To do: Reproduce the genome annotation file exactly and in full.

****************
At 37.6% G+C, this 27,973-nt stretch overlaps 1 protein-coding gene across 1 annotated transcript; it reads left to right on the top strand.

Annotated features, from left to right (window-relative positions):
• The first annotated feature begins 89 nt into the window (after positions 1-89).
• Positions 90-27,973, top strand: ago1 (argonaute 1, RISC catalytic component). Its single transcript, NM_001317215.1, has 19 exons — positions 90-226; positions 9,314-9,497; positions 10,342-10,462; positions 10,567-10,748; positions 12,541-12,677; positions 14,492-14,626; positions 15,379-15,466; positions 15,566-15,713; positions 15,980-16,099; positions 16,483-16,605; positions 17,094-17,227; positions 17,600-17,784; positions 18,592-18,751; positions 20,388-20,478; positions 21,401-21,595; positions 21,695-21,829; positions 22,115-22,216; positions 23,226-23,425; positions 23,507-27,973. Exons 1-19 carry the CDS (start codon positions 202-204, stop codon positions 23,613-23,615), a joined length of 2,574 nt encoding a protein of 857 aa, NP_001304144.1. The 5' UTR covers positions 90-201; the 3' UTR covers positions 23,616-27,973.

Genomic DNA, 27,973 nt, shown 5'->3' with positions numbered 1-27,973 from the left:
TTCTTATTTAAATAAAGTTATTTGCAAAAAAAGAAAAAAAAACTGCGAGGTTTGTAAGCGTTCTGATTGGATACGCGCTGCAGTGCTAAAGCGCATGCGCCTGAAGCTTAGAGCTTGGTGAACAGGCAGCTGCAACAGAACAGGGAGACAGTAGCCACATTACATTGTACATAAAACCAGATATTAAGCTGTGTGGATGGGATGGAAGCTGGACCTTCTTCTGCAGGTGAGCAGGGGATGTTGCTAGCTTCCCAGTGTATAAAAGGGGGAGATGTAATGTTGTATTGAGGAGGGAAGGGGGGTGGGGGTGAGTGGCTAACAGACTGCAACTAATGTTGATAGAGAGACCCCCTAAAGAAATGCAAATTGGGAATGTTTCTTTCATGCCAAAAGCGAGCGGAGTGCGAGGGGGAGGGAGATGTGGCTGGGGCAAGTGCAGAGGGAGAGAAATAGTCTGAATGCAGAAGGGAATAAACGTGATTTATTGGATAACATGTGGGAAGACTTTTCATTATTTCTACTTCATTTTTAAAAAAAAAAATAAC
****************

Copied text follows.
At 37.6% G+C, this 27,973-nt stretch overlaps 1 protein-coding gene across 1 annotated transcript; it reads left to right on the top strand.

Annotated features, from left to right (window-relative positions):
• The first annotated feature begins 89 nt into the window (after positions 1-89).
• Positions 90-27,973, top strand: ago1 (argonaute 1, RISC catalytic component). Its single transcript, NM_001317215.1, has 19 exons — positions 90-226; positions 9,314-9,497; positions 10,342-10,462; positions 10,567-10,748; positions 12,541-12,677; positions 14,492-14,626; positions 15,379-15,466; positions 15,566-15,713; positions 15,980-16,099; positions 16,483-16,605; positions 17,094-17,227; positions 17,600-17,784; positions 18,592-18,751; positions 20,388-20,478; positions 21,401-21,595; positions 21,695-21,829; positions 22,115-22,216; positions 23,226-23,425; positions 23,507-27,973. Exons 1-19 carry the CDS (start codon positions 202-204, stop codon positions 23,613-23,615), a joined length of 2,574 nt encoding a protein of 857 aa, NP_001304144.1. The 5' UTR covers positions 90-201; the 3' UTR covers positions 23,616-27,973.

Genomic DNA, 27,973 nt, shown 5'->3' with positions numbered 1-27,973 from the left:
TTCTTATTTAAATAAAGTTATTTGCAAAAAAAGAAAAAAAAACTGCGAGGTTTGTAAGCGTTCTGATTGGATACGCGCTGCAGTGCTAAAGCGCATGCGCCTGAAGCTTAGAGCTTGGTGAACAGGCAGCTGCAACAGAACAGGGAGACAGTAGCCACATTACATTGTACATAAAACCAGATATTAAGCTGTGTGGATGGGATGGAAGCTGGACCTTCTTCTGCAGGTGAGCAGGGGATGTTGCTAGCTTCCCAGTGTATAAAAGGGGGAGATGTAATGTTGTATTGAGGAGGGAAGGGGGGTGGGGGTGAGTGGCTAACAGACTGCAACTAATGTTGATAGAGAGACCCCCTAAAGAAATGCAAATTGGGAATGTTTCTTTCATGCCAAAAGCGAGCGGAGTGCGAGGGGGAGGGAGATGTGGCTGGGGCAAGTGCAGAGGGAGAGAAATAGTCTGAATGCAGAAGGGAATAAACGTGATTTATTGGATAACATGTGGGAAGACTTTTCATTATTTCTACTTCATTTTTAAAAAAAAAAATAAC